Content strategy and relocation: the trauma is the same
We moved into a new office at the end of October. The new space is bigger and nicer than the old space, but nonetheless, the moving process was painful. As a child, I moved several times and changed schools every two or three years. I then landed in North Carolina for college and stayed put. It occurs to me that a new content strategy introduces much of the same pain as relocation.
When you relocate or change your approach to content, the reason matters. Did you choose to move for an amazing job opportunity or spiffy new features? Were you forced to abandon your old content creation system by factors beyond your control? Did you seize the opportunity to change things? Were you involved in the decision, or was it imposed by others? Did you carefully select your new residence, or did you have to move to an undesirable location because of factors beyond your control? Did you plan your move carefully, or did you have to move on short notice? Do you consider yourself a starry-eyed immigrant to a new system or a refugee who would like someday to return to your true home?
Your opinion will be affected by your motive.
Learning a new culture
Moving, especially across national boundaries, causes culture shock. You expect big changes, such as different languages, customs, and food. But culture shock is usually caused by small things–the complete unavailability of a specific favorite food, the slight differences in how traffic lights work, the presence of near-ubiquitous connectivity (points to US), or the presence of useful public transit (all the points to Europe).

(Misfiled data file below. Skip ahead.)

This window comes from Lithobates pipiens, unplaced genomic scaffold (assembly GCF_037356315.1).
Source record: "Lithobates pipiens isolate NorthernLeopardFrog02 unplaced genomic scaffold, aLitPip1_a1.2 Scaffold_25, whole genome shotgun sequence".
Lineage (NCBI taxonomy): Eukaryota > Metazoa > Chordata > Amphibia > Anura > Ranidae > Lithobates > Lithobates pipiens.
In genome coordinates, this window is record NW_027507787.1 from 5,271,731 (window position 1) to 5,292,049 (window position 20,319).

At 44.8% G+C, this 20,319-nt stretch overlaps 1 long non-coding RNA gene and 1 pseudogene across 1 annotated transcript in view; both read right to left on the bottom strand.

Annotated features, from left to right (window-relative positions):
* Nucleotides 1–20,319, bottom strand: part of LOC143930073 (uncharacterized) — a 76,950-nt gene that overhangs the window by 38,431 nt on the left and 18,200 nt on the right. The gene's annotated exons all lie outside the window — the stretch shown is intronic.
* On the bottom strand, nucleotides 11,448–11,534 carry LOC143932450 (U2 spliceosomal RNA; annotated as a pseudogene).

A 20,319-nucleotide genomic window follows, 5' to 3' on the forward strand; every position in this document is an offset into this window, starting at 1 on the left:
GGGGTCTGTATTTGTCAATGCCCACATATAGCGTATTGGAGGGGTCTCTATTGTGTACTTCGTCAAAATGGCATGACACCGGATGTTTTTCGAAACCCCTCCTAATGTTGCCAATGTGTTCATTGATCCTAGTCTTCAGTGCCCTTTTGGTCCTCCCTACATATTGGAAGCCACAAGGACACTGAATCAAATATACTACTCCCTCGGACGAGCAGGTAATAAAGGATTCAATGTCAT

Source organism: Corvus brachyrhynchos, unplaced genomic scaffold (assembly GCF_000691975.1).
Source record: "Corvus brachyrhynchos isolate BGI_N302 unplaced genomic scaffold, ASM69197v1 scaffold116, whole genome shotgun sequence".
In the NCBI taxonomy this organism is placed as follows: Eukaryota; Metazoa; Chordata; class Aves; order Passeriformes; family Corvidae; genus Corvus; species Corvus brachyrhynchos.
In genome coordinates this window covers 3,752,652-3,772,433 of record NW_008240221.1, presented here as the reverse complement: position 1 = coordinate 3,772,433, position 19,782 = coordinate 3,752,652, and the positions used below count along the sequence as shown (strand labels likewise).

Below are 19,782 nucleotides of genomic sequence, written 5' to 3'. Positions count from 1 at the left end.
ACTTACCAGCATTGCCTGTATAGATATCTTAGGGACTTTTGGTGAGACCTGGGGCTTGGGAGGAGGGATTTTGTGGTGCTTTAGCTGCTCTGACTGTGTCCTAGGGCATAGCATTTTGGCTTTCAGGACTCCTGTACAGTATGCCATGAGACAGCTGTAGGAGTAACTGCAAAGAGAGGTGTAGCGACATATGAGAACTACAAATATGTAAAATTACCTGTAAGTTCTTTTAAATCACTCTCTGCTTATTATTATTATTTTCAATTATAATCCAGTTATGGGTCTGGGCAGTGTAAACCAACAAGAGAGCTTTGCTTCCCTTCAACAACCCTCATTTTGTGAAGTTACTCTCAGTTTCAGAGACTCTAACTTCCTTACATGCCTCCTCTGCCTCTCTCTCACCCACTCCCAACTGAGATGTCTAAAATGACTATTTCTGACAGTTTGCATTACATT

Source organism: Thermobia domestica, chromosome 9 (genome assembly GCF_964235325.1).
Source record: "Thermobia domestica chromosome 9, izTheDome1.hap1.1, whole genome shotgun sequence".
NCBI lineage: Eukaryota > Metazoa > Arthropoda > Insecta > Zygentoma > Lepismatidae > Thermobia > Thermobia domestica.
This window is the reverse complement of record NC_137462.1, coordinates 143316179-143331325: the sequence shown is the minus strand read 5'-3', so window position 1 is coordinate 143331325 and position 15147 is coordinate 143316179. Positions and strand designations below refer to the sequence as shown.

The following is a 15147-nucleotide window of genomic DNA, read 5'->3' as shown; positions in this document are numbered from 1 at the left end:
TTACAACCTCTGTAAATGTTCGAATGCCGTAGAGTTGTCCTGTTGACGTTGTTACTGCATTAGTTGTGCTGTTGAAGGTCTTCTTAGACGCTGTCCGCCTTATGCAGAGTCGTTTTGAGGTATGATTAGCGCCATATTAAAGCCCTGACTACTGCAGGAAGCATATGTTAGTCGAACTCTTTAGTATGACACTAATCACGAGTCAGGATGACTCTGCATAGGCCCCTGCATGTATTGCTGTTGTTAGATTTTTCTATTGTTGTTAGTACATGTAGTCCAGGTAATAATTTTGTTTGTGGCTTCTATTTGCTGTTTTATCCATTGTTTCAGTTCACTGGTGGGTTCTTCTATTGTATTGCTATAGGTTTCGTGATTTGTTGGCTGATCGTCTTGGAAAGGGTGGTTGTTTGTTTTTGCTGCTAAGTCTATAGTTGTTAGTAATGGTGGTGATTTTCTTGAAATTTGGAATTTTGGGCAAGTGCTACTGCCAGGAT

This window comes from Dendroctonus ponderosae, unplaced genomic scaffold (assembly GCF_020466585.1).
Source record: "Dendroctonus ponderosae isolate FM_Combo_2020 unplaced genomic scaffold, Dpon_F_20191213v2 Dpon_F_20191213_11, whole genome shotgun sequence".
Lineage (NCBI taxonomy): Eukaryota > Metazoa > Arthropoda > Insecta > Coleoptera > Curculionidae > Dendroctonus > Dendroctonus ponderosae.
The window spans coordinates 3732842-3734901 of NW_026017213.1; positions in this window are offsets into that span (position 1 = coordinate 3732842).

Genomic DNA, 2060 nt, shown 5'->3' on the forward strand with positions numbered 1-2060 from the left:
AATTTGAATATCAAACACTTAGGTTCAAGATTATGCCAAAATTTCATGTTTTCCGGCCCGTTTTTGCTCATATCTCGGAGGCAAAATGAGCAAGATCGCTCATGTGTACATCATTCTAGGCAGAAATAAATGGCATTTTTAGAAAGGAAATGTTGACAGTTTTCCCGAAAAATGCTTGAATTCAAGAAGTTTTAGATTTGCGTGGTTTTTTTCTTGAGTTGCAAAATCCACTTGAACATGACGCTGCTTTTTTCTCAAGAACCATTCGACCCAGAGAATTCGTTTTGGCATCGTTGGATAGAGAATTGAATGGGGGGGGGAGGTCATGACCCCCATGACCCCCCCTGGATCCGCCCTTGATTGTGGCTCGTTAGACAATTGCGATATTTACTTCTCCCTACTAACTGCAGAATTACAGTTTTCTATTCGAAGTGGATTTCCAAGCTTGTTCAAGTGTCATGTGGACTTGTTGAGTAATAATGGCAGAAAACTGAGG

On the content side, we find similar culture shock. Typically, it falls in these categories:
- Easy things that are hard or impossible in the new world.
- New features that go unused because they were hard or impossible in the old world (so avoiding them is ingrained behavior).
- Difficulty understanding the basic premise of how things work. For example, spending lots of time tracking content status in a spreadsheet instead of letting the shiny new content management system do the reporting for you.
- Content development problems; for example, a shift from writing exclusively for print to writing for print and online media. This is a tough transition.
Learning what’s really important
To make a successful transition, you need to understand what’s really important. Delivering great content is more important than getting to use Your Favorite Familiar Tool. Great writing skills will transcend the environment.
Before the office move, we had certain expectations for how the space would be used. In particular, we have both a conference room and an open meeting area. We expected to conduct most meetings in the conference room. But instead, the open meeting area is getting all the usage. As a result, we are rethinking our furniture in that space. Is it bad that we have a huge conference room that’s barely getting used?
When you change content processes, people will surprise you with creative solutions that are not part of the plan. It’s quite likely that some of their ideas will be better than what you had in mind, so figure out what matters (productive meetings) and what doesn’t matter (the location).
When we moved, we allowed ourselves at least six months to feel comfortable in the new location. For content strategy changes, expect a similar transition period.
You could extend the analogy to the furniture. Built-in furniture is unlikely to fit in the new location. Modular furniture and flexible wall units such Elfa (or the Scandiwegian wooden living room systems from the 1950s-70s) could be easily reconfigured to suit the new environment.
Good point! (Bonus points for getting “modular” in there.)